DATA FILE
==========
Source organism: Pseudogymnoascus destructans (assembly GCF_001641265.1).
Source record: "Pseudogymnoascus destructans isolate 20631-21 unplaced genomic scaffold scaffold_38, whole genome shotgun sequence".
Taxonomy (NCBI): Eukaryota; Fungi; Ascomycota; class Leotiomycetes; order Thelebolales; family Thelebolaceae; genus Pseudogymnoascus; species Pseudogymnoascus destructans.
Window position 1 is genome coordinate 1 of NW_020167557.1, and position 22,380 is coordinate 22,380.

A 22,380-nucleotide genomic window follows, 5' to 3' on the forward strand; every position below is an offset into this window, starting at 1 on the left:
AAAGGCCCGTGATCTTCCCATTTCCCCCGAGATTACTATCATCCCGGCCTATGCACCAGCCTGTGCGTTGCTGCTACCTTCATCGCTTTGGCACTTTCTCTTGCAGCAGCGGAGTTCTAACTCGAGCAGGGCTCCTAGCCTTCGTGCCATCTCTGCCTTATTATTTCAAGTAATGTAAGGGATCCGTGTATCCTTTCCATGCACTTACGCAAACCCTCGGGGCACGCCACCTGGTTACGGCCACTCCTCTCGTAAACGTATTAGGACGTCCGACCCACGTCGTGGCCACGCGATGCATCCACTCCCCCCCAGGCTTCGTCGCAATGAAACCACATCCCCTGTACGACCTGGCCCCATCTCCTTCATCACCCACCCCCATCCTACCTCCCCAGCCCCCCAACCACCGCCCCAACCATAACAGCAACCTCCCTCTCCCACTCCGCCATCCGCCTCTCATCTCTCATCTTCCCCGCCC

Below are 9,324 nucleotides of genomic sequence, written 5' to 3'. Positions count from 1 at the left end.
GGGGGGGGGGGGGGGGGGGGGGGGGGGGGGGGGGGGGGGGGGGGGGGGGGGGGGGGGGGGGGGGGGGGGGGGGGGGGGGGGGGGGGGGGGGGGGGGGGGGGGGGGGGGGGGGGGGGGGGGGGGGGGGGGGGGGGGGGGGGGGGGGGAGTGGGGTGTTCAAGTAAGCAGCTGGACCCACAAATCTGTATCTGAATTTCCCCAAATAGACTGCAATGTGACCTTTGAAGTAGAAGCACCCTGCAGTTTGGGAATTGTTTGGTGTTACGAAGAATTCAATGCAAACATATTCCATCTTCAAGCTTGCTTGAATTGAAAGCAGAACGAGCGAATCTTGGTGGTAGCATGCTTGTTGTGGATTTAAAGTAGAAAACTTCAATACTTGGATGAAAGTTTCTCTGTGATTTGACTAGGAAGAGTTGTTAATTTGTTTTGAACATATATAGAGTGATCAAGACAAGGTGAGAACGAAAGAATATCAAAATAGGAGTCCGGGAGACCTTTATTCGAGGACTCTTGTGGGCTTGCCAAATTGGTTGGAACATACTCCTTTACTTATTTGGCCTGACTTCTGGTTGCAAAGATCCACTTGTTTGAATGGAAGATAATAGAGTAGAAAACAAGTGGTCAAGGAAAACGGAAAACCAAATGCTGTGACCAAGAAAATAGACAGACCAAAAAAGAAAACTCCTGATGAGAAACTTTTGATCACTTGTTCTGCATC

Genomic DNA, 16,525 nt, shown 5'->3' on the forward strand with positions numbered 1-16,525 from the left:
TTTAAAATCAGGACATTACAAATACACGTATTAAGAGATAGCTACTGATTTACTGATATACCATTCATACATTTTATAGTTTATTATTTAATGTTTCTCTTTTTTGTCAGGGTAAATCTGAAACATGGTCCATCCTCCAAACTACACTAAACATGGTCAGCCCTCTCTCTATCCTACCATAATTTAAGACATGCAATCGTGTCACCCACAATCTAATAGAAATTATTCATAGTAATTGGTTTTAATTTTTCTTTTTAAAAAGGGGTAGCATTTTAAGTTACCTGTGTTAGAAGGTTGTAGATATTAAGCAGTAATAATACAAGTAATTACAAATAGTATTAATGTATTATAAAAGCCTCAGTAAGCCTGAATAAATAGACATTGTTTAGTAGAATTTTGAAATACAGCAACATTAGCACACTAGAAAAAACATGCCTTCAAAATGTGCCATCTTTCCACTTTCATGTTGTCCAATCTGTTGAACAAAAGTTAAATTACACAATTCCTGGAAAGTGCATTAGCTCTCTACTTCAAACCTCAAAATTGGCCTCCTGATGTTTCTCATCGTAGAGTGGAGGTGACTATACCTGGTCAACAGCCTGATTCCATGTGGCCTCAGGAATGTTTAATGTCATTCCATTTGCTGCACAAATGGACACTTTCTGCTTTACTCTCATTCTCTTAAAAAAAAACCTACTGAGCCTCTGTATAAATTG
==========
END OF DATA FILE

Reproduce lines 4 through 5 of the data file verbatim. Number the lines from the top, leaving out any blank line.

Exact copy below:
Window position 1 is genome coordinate 1 of NW_020167557.1, and position 22,380 is coordinate 22,380.

A 22,380-nucleotide genomic window follows, 5' to 3' on the forward strand; every position below is an offset into this window, starting at 1 on the left: